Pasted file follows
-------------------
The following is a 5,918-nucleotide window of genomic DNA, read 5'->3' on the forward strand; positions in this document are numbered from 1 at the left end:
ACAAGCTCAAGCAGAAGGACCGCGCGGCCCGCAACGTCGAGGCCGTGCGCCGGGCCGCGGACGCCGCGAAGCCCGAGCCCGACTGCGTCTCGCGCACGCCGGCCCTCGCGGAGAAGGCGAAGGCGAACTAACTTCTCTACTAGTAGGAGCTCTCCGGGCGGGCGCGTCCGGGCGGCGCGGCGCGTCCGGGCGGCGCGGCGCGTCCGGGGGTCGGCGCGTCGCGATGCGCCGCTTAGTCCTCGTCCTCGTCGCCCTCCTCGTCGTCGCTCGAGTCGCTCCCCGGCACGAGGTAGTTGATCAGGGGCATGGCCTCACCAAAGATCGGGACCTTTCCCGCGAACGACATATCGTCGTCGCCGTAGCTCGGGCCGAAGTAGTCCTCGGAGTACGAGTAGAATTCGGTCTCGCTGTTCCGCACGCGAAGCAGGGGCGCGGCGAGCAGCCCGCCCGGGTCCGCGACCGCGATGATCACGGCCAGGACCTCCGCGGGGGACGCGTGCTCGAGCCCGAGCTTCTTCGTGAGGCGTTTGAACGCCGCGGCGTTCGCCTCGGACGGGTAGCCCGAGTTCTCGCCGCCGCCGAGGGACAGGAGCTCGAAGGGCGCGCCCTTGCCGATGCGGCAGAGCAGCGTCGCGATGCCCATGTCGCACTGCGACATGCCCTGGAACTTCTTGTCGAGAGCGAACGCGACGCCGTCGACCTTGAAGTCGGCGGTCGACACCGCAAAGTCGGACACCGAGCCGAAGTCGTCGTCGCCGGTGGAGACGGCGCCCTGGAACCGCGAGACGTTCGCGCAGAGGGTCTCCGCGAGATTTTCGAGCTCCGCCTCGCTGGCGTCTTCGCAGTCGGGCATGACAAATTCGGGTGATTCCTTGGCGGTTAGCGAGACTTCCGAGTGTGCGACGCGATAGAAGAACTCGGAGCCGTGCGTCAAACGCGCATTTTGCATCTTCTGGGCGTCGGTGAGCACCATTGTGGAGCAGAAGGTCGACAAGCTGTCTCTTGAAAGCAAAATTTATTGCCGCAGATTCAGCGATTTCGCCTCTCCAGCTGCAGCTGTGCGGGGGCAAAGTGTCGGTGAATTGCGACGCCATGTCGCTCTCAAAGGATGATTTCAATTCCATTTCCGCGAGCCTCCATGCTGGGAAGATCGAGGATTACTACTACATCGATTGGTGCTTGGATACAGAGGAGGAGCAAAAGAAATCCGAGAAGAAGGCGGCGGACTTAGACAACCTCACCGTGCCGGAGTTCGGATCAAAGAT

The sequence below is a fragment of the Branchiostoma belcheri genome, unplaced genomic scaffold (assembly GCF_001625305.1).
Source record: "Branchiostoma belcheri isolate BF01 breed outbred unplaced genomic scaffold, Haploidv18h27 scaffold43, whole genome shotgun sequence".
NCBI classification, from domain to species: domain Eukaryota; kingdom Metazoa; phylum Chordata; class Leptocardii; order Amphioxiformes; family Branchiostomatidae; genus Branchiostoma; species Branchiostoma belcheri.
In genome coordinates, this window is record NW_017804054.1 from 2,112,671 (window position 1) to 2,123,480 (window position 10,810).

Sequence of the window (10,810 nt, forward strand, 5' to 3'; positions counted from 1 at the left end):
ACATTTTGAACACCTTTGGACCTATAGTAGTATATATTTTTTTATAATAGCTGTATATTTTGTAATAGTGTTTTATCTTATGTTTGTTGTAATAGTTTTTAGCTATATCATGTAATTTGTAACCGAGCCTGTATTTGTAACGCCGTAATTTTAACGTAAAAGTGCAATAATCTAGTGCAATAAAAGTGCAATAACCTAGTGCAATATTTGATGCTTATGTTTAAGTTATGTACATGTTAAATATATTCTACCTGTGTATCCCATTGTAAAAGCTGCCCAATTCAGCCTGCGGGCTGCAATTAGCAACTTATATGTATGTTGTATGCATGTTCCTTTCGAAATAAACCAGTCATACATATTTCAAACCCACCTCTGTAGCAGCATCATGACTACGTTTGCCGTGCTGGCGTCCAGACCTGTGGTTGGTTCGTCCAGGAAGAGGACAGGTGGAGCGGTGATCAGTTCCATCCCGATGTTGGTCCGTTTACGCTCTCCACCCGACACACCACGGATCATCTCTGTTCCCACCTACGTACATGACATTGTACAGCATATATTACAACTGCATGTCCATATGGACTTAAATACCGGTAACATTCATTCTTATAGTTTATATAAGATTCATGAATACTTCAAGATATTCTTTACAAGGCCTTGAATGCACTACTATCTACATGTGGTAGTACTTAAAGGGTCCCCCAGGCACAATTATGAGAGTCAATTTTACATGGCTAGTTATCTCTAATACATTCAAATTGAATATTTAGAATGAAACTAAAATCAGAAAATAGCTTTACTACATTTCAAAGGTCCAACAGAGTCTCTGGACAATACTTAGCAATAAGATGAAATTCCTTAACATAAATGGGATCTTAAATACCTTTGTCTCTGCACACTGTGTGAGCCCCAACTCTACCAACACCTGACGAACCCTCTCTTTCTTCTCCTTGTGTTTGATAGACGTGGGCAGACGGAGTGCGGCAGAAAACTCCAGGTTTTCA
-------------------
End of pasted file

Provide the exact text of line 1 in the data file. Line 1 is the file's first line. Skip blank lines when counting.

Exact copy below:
The following is a 5,918-nucleotide window of genomic DNA, read 5'->3' on the forward strand; positions in this document are numbered from 1 at the left end: